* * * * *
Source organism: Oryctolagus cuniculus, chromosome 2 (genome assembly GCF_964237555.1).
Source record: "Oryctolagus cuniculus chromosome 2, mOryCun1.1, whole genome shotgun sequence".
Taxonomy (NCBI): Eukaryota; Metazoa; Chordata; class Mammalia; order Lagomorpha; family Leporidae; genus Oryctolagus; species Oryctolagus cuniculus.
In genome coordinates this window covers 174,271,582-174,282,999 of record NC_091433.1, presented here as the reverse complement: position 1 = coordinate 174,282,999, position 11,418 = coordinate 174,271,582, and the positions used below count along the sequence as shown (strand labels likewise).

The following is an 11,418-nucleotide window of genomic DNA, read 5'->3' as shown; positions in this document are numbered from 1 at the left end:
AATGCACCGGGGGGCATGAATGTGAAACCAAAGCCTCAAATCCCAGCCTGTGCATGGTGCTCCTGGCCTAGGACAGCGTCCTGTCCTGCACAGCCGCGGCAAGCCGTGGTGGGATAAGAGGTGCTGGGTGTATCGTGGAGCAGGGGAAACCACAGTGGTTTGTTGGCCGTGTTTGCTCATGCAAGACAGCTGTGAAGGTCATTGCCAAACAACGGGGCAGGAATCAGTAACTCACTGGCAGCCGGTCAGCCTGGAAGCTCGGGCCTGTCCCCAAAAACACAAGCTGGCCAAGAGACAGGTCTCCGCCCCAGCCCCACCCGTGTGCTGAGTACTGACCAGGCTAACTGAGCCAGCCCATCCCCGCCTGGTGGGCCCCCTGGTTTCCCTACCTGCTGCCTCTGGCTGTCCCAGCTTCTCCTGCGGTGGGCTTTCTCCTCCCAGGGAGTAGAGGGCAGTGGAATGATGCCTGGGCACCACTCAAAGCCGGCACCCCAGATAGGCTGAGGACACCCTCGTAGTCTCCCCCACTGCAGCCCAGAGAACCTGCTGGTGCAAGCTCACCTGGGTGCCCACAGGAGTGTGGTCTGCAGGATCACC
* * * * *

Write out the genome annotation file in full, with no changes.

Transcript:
Source organism: Oryctolagus cuniculus, chromosome 2 (genome assembly GCF_964237555.1).
Source record: "Oryctolagus cuniculus chromosome 2, mOryCun1.1, whole genome shotgun sequence".
Taxonomy (NCBI): Eukaryota; Metazoa; Chordata; class Mammalia; order Lagomorpha; family Leporidae; genus Oryctolagus; species Oryctolagus cuniculus.
In genome coordinates this window covers 174,271,582-174,282,999 of record NC_091433.1, presented here as the reverse complement: position 1 = coordinate 174,282,999, position 11,418 = coordinate 174,271,582, and the positions used below count along the sequence as shown (strand labels likewise).

The following is an 11,418-nucleotide window of genomic DNA, read 5'->3' as shown; positions in this document are numbered from 1 at the left end:
AATGCACCGGGGGGCATGAATGTGAAACCAAAGCCTCAAATCCCAGCCTGTGCATGGTGCTCCTGGCCTAGGACAGCGTCCTGTCCTGCACAGCCGCGGCAAGCCGTGGTGGGATAAGAGGTGCTGGGTGTATCGTGGAGCAGGGGAAACCACAGTGGTTTGTTGGCCGTGTTTGCTCATGCAAGACAGCTGTGAAGGTCATTGCCAAACAACGGGGCAGGAATCAGTAACTCACTGGCAGCCGGTCAGCCTGGAAGCTCGGGCCTGTCCCCAAAAACACAAGCTGGCCAAGAGACAGGTCTCCGCCCCAGCCCCACCCGTGTGCTGAGTACTGACCAGGCTAACTGAGCCAGCCCATCCCCGCCTGGTGGGCCCCCTGGTTTCCCTACCTGCTGCCTCTGGCTGTCCCAGCTTCTCCTGCGGTGGGCTTTCTCCTCCCAGGGAGTAGAGGGCAGTGGAATGATGCCTGGGCACCACTCAAAGCCGGCACCCCAGATAGGCTGAGGACACCCTCGTAGTCTCCCCCACTGCAGCCCAGAGAACCTGCTGGTGCAAGCTCACCTGGGTGCCCACAGGAGTGTGGTCTGCAGGATCACC